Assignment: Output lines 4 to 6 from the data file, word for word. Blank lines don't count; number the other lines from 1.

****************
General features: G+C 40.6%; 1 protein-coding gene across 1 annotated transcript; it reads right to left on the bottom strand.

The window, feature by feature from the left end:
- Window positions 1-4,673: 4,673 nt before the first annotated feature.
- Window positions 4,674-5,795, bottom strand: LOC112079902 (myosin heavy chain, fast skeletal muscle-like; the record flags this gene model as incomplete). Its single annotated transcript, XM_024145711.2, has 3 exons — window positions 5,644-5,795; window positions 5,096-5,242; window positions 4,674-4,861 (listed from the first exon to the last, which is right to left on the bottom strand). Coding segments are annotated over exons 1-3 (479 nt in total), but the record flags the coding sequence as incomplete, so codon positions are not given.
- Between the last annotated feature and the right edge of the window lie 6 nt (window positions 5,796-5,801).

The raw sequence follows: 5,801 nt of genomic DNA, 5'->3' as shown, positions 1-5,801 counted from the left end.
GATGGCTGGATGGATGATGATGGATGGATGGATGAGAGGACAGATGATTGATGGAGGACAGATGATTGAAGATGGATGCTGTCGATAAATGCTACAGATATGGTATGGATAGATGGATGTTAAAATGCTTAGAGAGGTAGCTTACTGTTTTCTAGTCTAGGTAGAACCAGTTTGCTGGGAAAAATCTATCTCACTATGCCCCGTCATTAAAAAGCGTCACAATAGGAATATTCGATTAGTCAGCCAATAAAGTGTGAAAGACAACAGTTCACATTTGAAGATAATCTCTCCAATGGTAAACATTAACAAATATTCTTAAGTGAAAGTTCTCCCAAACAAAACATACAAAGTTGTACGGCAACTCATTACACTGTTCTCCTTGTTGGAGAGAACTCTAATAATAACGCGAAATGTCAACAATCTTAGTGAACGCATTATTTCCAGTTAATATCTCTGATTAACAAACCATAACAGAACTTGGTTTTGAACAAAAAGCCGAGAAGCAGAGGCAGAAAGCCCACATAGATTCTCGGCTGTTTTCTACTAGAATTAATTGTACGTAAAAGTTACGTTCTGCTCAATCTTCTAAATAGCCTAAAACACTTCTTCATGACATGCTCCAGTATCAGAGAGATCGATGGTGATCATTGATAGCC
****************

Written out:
- Window positions 4,674-5,795, bottom strand: LOC112079902 (myosin heavy chain, fast skeletal muscle-like; the record flags this gene model as incomplete). Its single annotated transcript, XM_024145711.2, has 3 exons — window positions 5,644-5,795; window positions 5,096-5,242; window positions 4,674-4,861 (listed from the first exon to the last, which is right to left on the bottom strand). Coding segments are annotated over exons 1-3 (479 nt in total), but the record flags the coding sequence as incomplete, so codon positions are not given.
- Between the last annotated feature and the right edge of the window lie 6 nt (window positions 5,796-5,801).

The raw sequence follows: 5,801 nt of genomic DNA, 5'->3' as shown, positions 1-5,801 counted from the left end.